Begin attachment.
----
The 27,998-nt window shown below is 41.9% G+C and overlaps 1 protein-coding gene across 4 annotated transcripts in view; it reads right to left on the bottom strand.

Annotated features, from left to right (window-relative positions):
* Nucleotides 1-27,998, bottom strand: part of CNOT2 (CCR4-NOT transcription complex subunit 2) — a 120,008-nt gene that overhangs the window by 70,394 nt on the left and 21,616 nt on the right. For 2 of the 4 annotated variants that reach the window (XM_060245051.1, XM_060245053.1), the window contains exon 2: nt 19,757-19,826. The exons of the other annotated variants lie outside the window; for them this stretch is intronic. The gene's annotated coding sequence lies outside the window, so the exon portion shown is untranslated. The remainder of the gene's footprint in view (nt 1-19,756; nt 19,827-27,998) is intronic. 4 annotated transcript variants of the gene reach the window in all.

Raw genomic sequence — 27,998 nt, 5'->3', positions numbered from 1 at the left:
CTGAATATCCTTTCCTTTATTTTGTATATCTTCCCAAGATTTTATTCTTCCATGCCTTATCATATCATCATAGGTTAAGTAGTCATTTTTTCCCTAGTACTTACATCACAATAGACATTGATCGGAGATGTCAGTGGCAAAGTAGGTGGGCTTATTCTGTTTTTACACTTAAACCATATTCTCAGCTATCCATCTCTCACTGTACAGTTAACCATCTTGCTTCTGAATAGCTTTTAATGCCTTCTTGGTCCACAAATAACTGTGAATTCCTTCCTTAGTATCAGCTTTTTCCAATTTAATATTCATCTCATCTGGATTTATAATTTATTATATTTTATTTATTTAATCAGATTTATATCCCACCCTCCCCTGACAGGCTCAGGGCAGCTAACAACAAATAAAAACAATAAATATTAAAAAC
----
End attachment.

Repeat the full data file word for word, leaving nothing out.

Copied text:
The 27,998-nt window shown below is 41.9% G+C and overlaps 1 protein-coding gene across 4 annotated transcripts in view; it reads right to left on the bottom strand.

Annotated features, from left to right (window-relative positions):
* Nucleotides 1-27,998, bottom strand: part of CNOT2 (CCR4-NOT transcription complex subunit 2) — a 120,008-nt gene that overhangs the window by 70,394 nt on the left and 21,616 nt on the right. For 2 of the 4 annotated variants that reach the window (XM_060245051.1, XM_060245053.1), the window contains exon 2: nt 19,757-19,826. The exons of the other annotated variants lie outside the window; for them this stretch is intronic. The gene's annotated coding sequence lies outside the window, so the exon portion shown is untranslated. The remainder of the gene's footprint in view (nt 1-19,756; nt 19,827-27,998) is intronic. 4 annotated transcript variants of the gene reach the window in all.

Raw genomic sequence — 27,998 nt, 5'->3', positions numbered from 1 at the left:
CTGAATATCCTTTCCTTTATTTTGTATATCTTCCCAAGATTTTATTCTTCCATGCCTTATCATATCATCATAGGTTAAGTAGTCATTTTTTCCCTAGTACTTACATCACAATAGACATTGATCGGAGATGTCAGTGGCAAAGTAGGTGGGCTTATTCTGTTTTTACACTTAAACCATATTCTCAGCTATCCATCTCTCACTGTACAGTTAACCATCTTGCTTCTGAATAGCTTTTAATGCCTTCTTGGTCCACAAATAACTGTGAATTCCTTCCTTAGTATCAGCTTTTTCCAATTTAATATTCATCTCATCTGGATTTATAATTTATTATATTTTATTTATTTAATCAGATTTATATCCCACCCTCCCCTGACAGGCTCAGGGCAGCTAACAACAAATAAAAACAATAAATATTAAAAAC